Last week was my week back at work (ie, the work that pays the bills) after a week off. Boy, was it a shock to the system. Monday evening writing time went out of the window as I was mentally exhausted, the same for Tuesday, although I did write but it was pretty ugly stuff. Wednesday I knew I couldn’t write and that’s when the guilt set in, the guilt I discussed last week. I decided I had to approach things in a different way. I had to adapt.
Given that I’m strict with myself because of my aforementioned work addiction, adaptation is… a little tough. I have a routine, I have to keep to it (is that an addiction too? oh good grief…).
Uh, no Freya, you don’t.
What did I do? I got out my favourite biro and some paper and brainstormed, all the while telling myself that this was as good as, if not better than, writing. I wasn’t at my desk, I wasn’t staring at the computer screen, I was in a different environment and they do say, whoever ‘they’ are, that a change is as good as a rest.
It was. I unpicked a convoluted plot point that was looming at me like the poor old Groke and had the resolution all set out, in black and white, ready for when I could devote the less harried version of myself to actually editing my novel (early Saturday morning, in case you are interested in those details). I also adopted the same approach on Thursday evening and gave myself Friday evening off. (I know, go me!).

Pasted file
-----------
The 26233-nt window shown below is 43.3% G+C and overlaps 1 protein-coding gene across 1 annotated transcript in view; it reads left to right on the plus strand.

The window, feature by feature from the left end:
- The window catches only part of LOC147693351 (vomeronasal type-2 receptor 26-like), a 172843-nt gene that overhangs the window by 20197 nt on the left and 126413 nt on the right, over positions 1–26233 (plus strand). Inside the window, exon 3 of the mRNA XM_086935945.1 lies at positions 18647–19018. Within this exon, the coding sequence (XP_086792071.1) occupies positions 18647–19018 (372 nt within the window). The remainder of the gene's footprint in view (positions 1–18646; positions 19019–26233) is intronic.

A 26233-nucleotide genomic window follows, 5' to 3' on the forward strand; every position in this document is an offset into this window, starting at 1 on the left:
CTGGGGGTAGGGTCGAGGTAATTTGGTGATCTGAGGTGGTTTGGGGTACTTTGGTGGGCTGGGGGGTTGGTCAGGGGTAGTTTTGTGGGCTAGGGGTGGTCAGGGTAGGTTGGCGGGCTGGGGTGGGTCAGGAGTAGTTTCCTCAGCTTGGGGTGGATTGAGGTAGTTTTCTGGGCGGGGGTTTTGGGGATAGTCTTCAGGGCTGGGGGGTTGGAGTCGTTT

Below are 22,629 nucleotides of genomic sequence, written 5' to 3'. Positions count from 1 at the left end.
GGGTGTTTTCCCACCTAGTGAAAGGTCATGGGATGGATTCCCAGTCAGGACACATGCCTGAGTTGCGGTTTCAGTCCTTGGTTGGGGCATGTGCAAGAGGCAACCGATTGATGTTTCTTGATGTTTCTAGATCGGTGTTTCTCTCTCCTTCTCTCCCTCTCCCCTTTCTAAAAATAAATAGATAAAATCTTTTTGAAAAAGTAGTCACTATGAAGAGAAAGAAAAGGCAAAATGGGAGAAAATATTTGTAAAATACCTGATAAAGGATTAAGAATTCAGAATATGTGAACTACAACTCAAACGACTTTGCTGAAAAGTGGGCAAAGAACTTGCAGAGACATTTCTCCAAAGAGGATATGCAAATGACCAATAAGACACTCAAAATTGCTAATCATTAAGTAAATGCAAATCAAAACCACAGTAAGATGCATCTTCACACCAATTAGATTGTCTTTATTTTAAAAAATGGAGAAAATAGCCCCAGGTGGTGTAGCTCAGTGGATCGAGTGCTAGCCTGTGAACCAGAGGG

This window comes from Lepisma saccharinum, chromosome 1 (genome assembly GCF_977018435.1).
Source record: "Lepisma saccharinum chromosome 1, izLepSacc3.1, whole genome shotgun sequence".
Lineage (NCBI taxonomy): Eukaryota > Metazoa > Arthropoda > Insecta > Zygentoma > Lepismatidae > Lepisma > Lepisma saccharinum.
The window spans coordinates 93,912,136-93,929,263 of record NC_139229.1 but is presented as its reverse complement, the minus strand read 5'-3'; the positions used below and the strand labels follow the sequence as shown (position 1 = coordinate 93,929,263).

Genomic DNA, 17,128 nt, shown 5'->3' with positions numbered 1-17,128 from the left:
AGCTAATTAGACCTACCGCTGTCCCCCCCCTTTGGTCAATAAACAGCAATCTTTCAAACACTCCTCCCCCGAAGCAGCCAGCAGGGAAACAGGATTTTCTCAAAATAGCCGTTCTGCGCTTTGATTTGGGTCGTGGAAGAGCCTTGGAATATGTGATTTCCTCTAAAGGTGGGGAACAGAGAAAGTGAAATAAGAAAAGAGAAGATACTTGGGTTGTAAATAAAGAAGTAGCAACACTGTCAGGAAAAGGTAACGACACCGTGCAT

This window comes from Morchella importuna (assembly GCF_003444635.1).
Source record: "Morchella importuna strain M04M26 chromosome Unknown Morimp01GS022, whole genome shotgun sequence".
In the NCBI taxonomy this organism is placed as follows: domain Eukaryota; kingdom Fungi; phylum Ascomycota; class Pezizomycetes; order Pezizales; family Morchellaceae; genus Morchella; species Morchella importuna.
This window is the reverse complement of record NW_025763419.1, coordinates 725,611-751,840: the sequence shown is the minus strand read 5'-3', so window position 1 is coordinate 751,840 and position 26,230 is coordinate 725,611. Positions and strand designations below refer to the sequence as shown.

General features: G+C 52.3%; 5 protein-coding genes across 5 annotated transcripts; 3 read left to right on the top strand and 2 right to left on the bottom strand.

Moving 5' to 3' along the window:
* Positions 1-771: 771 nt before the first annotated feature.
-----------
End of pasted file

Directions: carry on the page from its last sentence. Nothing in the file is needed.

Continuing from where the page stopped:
Adaptation. Is. A. Good. Thing.
Next topic, ie, ‘The Past’. One of my writer friends on Instagram asked for dark book recommendations and I was reminded of my participation in ‘Jessica’ (Helena Hann-Basquiat’s creation) along with authors from around the world. I decided to re-read my contribution, just for old time’s sake. It was quite the revelation. A dark, creepy, quite horrifying revelation. I’d forgotten how dark my imagination could be.
That might sound odd, given that I’m editing my dystopian novel, but this short story was a very different animal, leaning more towards horror, and set in a post-apocalyptic world. No zombies, no vampires, no dark magic, just people doing pretty horrifying things because of the world they inhabit.
It has inspired me to get back on the flash fiction/short story train, to get my horror on. I think I’ve been living in the world of Anti-Virus so much (of course), that I need to revisit worlds outside of that particular imagined reality. I expect it will add some more blackness to my second edit of the novel (I’m nearly at the end of my first full edit!). In my opinion, more blackness can only be good.
For anyone interested in Jessica (and really, you should be), here’s an unashamed link.